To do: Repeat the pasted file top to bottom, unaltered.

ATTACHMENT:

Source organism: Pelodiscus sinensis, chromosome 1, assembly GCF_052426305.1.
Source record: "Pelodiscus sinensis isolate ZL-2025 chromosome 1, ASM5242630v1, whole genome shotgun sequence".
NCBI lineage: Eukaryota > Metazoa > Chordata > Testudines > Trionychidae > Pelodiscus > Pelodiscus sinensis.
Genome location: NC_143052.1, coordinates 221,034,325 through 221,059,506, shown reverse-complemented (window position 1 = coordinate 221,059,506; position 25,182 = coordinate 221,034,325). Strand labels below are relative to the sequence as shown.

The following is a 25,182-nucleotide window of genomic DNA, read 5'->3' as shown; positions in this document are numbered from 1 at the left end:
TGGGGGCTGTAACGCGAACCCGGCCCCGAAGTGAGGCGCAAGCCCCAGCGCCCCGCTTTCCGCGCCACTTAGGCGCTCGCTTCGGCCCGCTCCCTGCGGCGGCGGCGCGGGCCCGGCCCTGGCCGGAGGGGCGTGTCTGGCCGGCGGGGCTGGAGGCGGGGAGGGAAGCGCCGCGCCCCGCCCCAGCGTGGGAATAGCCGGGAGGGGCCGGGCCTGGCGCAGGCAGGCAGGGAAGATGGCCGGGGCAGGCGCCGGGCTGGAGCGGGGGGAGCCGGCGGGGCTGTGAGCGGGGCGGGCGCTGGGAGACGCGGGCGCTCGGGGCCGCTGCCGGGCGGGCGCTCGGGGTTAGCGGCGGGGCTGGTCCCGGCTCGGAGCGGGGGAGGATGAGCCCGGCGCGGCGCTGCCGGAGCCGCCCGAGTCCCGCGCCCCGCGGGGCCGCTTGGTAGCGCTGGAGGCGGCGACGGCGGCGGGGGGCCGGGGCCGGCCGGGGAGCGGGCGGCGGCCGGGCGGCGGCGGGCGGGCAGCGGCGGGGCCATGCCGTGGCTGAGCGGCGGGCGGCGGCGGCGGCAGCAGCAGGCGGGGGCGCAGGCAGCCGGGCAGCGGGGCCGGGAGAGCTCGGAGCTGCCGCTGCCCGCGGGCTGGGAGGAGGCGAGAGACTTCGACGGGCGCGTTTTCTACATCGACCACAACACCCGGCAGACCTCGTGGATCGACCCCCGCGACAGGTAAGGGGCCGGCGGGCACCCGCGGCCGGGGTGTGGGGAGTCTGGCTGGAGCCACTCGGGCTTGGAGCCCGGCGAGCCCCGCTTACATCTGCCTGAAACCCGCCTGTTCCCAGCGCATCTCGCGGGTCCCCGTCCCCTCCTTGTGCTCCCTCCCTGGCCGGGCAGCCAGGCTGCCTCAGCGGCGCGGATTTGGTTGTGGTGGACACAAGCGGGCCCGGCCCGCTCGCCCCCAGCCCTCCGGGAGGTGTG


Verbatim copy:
Source organism: Pelodiscus sinensis, chromosome 1, assembly GCF_052426305.1.
Source record: "Pelodiscus sinensis isolate ZL-2025 chromosome 1, ASM5242630v1, whole genome shotgun sequence".
NCBI lineage: Eukaryota > Metazoa > Chordata > Testudines > Trionychidae > Pelodiscus > Pelodiscus sinensis.
Genome location: NC_143052.1, coordinates 221,034,325 through 221,059,506, shown reverse-complemented (window position 1 = coordinate 221,059,506; position 25,182 = coordinate 221,034,325). Strand labels below are relative to the sequence as shown.

The following is a 25,182-nucleotide window of genomic DNA, read 5'->3' as shown; positions in this document are numbered from 1 at the left end:
TGGGGGCTGTAACGCGAACCCGGCCCCGAAGTGAGGCGCAAGCCCCAGCGCCCCGCTTTCCGCGCCACTTAGGCGCTCGCTTCGGCCCGCTCCCTGCGGCGGCGGCGCGGGCCCGGCCCTGGCCGGAGGGGCGTGTCTGGCCGGCGGGGCTGGAGGCGGGGAGGGAAGCGCCGCGCCCCGCCCCAGCGTGGGAATAGCCGGGAGGGGCCGGGCCTGGCGCAGGCAGGCAGGGAAGATGGCCGGGGCAGGCGCCGGGCTGGAGCGGGGGGAGCCGGCGGGGCTGTGAGCGGGGCGGGCGCTGGGAGACGCGGGCGCTCGGGGCCGCTGCCGGGCGGGCGCTCGGGGTTAGCGGCGGGGCTGGTCCCGGCTCGGAGCGGGGGAGGATGAGCCCGGCGCGGCGCTGCCGGAGCCGCCCGAGTCCCGCGCCCCGCGGGGCCGCTTGGTAGCGCTGGAGGCGGCGACGGCGGCGGGGGGCCGGGGCCGGCCGGGGAGCGGGCGGCGGCCGGGCGGCGGCGGGCGGGCAGCGGCGGGGCCATGCCGTGGCTGAGCGGCGGGCGGCGGCGGCGGCAGCAGCAGGCGGGGGCGCAGGCAGCCGGGCAGCGGGGCCGGGAGAGCTCGGAGCTGCCGCTGCCCGCGGGCTGGGAGGAGGCGAGAGACTTCGACGGGCGCGTTTTCTACATCGACCACAACACCCGGCAGACCTCGTGGATCGACCCCCGCGACAGGTAAGGGGCCGGCGGGCACCCGCGGCCGGGGTGTGGGGAGTCTGGCTGGAGCCACTCGGGCTTGGAGCCCGGCGAGCCCCGCTTACATCTGCCTGAAACCCGCCTGTTCCCAGCGCATCTCGCGGGTCCCCGTCCCCTCCTTGTGCTCCCTCCCTGGCCGGGCAGCCAGGCTGCCTCAGCGGCGCGGATTTGGTTGTGGTGGACACAAGCGGGCCCGGCCCGCTCGCCCCCAGCCCTCCGGGAGGTGTG